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Election 2022 Health Care Justice

Online, word of mouth grass-roots effort emerges to oppose legalizing cannabis

Heidi Rochon, left, and Will Jones. Photos courtesy of Smart Approaches to Marijuana.

Heidi Rochon says she continues to experience the negative effects medical cannabis has brought to a few of her family members, who never used the drug until it became legal in Maryland.

Although various polls show a majority of voters support a ballot measure to legalize recreational use of cannabis, the Caroline County resident on the Eastern Shore is part of a grass-roots movement that says no.

One of Rochon’s family members received approval last year for a medical cannabis card after being diagnosed with attention deficient hyperactivity disorder (ADHD). Her family member, who is also slightly autistic, has had nine car crashes.

“I really don’t worry he’s not going to kill himself. I really worry he’s going to kill somebody else,” Rochon said in an interview Monday. “This is not just about pot. This is having a negative effect on people.”

Rochon serves as executive director for the Parent Action Network. Part of her works is a grass-roots effort through Protect Maryland Kids, which informs voters through word of mouth and its website about why it opposes Question 4, the statewide ballot question on whether to legalize adult cannabis recreational use.

Many Black activists, entrepreneurs and political leaders are doing the opposite, encouraging voters to make cannabis legal in the state. Their efforts are being supported in part by large cannabis companies, and the campaigns are being guided by top-tier political hired guns.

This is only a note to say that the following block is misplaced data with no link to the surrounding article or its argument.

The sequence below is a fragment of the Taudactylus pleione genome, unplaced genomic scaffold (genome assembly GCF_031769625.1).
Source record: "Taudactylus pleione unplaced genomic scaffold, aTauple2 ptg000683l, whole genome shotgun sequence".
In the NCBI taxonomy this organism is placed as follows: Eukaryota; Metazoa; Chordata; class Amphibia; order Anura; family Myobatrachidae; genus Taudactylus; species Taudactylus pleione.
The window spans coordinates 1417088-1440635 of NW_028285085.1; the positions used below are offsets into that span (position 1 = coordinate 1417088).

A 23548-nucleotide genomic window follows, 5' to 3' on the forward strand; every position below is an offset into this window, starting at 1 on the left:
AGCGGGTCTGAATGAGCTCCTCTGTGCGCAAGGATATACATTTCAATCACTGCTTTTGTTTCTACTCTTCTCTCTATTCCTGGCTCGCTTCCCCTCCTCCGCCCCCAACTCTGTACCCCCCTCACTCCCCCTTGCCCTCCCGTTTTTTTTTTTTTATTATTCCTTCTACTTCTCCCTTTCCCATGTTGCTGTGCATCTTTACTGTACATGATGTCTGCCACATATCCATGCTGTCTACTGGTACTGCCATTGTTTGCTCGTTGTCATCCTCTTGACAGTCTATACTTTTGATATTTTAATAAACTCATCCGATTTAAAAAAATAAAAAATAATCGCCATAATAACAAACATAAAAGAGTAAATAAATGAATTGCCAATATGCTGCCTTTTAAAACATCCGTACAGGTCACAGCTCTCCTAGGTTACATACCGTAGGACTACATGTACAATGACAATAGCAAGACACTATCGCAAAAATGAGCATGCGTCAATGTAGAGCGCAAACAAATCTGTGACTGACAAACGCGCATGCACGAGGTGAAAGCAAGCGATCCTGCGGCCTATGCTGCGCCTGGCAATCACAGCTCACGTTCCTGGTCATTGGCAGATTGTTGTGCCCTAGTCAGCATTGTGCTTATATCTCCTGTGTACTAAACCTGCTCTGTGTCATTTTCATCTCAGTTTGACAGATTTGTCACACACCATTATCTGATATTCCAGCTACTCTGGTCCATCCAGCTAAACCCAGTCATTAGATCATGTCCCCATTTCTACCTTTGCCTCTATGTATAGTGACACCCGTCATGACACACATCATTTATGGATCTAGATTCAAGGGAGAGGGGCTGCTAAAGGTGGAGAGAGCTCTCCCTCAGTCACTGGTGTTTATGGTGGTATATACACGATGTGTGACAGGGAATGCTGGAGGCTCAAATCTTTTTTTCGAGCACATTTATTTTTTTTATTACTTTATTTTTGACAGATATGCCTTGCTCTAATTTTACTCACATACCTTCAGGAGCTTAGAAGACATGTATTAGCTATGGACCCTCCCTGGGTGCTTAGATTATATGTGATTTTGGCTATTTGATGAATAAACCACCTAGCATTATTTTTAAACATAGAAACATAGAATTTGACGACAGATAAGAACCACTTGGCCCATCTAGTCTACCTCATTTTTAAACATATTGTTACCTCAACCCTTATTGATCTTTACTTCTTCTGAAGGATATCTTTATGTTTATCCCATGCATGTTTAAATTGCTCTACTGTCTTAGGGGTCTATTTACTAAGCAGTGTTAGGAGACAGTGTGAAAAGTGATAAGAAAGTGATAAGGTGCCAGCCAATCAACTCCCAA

If the ballot initiative is approved in the Nov. 8 general election, a companion bill would go into effect to allow criminal records expunged for persons convicted for single possession of cannabis. The state would conduct public health campaigns and establish a fund to help small, minority-owned and women-owned businesses entering the cannabis industry.

As Rochon reads the legislation, she said it does require studies and research to ensure the cannabis legalization roll-out would be effective.

But “we have examples [in other states], and it is not working,” she said. “The data is already out there.”

The grass-roots effort does have support from the national Smart Approaches to Marijuana (SAM), based in Alexandria, Va. The organization, comprised of various groups and individuals, conducts research on marijuana-related policies and advocates for national and state programs with a “health-first approach.”

Will Jones, director of community engagement and outreach for SAM, said the cannabis industry doesn’t reflect equity. He referenced various states with a handful of Black-owned cannabis companies such as California, Colorado and Illinois.

There remain a handful of Black-owned dispensaries in Maryland. As of Saturday, the state’s Medical Cannabis Commission recorded the highest number of patients this year at almost 159,860.

In January, the New Jersey African American Chamber of Commerce noted that none of the 56 cannabis licenses awarded in that state went to Black businesses. Medical cannabis in the Garden State was approved in 2012 and recreational use was approved last year.

“When [legislation’s] rolled out, none of the laws are being upheld,” said Jones, who resides in Washington, D.C., and works as a firefighter. “There should be equity for people of color. Cannabis is not the best industry, period.”

Both Rochon and Jones said Maryland’s legislation doesn’t have a key element: a potency cap in the amount of THC used in a cannabis product. THC is a chemical compound that can impact a person’s mental state.

Jones mentioned a proposal reviewed in Vermont that sought to reduce the amount of THC potency to 15%, but lawmakers there approved a 60% cap this year.

The amount varies from state to state, and Rochon said another relative in Maryland received medical cannabis for back pain with more than 80% THC.

“My family member never smoked pot. Within six months, used it every single day,” said Rochon, who worked for more than two decades to provide support for families with children who experienced mental health problems. “This is creating an addiction…and we haven’t even opened the market here in Maryland.”